Bass is preponderant and decently deep. For $30 earphones it’s not bad at all: it’s decently physical and detailed, with enough control to come through as adequately clean. It’s satisfying, not only because it’s abundant (and fun) but also because its execution is done well. It’s got good control, as shown by transients which are relatively clean and fast; in the aforementioned H.U.V.A. Network’s track bass is impactful and well controlled enough to display some smaller details. Bass is actually quite good, even for wired earphones in this price range – though it’s much more present than fans of neutral tunings will like.
Midrange is where issues start to come up. It’s dominated by the upper area, which takes the top spot and leaves the rest almost in the background. The emphasis is strong, as in KZ’s tradition, to the point it’s often fatiguing. Detail is difficult to assess because of the background hiss, which smears most of it. Speed appears to be good.
Treble is the single biggest issue in the KZ S2’s tuning. It’s concentrated in the lower part, with some presence in the middle part and then a cliff in the highest area (which is practically non-existent). The peak in the lower part, coupled with the high-pitched background noise, could be used as an effective mean of torture if you really wanted to – but you shouldn’t, because torture is immoral. Jokes aside, it really is fatiguing as there is a constant sharp hiss poking at your eardrums. They’re not happy about that, as you can imagine. Due to the high distortion, detail is also smeared and treble comes out as a fumbled mess with little identity.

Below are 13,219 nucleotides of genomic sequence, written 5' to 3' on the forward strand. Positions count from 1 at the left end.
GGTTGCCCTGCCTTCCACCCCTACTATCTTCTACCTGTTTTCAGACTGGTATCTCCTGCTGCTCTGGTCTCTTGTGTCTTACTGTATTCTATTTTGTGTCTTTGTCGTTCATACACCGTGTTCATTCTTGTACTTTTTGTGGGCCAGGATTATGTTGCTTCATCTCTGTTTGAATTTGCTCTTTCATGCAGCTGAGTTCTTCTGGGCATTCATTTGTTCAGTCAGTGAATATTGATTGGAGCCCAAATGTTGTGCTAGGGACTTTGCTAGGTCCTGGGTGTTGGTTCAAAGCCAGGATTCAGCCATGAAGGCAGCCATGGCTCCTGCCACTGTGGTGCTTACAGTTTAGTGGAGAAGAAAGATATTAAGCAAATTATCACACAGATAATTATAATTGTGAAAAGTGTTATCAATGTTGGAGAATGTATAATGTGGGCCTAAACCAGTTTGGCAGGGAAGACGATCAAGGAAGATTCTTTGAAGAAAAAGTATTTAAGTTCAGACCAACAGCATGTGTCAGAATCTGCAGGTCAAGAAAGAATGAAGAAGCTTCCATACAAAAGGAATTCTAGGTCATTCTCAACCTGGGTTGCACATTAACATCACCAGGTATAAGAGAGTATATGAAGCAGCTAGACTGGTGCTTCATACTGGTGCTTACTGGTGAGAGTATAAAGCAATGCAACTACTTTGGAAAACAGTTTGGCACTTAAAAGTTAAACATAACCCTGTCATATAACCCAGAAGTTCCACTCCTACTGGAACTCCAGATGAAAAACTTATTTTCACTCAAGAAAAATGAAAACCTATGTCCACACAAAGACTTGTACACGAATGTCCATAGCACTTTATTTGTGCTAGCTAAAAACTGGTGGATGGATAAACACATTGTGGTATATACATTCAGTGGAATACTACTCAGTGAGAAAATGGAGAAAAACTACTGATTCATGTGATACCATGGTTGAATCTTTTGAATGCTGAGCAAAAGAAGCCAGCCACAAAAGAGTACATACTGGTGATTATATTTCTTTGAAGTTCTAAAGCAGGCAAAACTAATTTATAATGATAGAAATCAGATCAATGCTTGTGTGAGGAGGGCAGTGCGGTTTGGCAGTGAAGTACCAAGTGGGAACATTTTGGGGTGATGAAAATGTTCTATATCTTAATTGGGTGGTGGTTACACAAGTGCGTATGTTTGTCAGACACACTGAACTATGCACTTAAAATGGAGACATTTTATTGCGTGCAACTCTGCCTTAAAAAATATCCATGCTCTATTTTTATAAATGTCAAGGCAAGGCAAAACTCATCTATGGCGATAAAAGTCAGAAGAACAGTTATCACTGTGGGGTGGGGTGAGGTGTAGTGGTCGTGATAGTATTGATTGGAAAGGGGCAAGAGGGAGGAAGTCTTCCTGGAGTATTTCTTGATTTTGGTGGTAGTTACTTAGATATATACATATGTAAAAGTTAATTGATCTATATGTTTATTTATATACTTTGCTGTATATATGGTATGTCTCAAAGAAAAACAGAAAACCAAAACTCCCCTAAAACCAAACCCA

The KZ S2 epitomise what is wrong with “true wireless” earphones: you don’t have fine volume control, there are issues with the connection, the amplification stage is crap and the battery is not exactly long-lasting (and it’s not replaceable). They are okay-ish considering they’re $30, but considering the cabled alternatives for the same price include the Tin HiFi T2, that gives you some perspective on how much difference there still is between wired and wireless.
It’s not that they sound bad, although I find their tuning highly questionable, but it’s more about the quality. The connection is not high quality, but that’s what really defines wireless headphones – it’s their essence, if you wish – and this, together with the constant issues I’ve faced using them, make the S2 really frustrating. I can’t be bothered using wireless headphones whose connection stutters, is frequently interrupted or has issues like those weird tempo changes – it just makes me furious and nothing else. The S2 are cheap and that’s a very good thing, but the problem is that “cheap” is not only about money with them, it’s also about what you get.
So while the KZ S2 might be earphones you may want to consider to try the “true wireless” experience for little money, I find them to be too distant from an acceptable standard in general terms. They’re good as a novelty, but apart from that? I would rather be stuck with wired earphones or save to buy something more expensive. The Lypertek Tevi are around $90, so decidedly more expensive but not unaffordable, and are much, much better on every single front. It’s still three times the price, a fact which raises another issue: the TWS tech isn’t ready for prime time in the lower end yet, and the KZ S2 is the clear demonstration of that.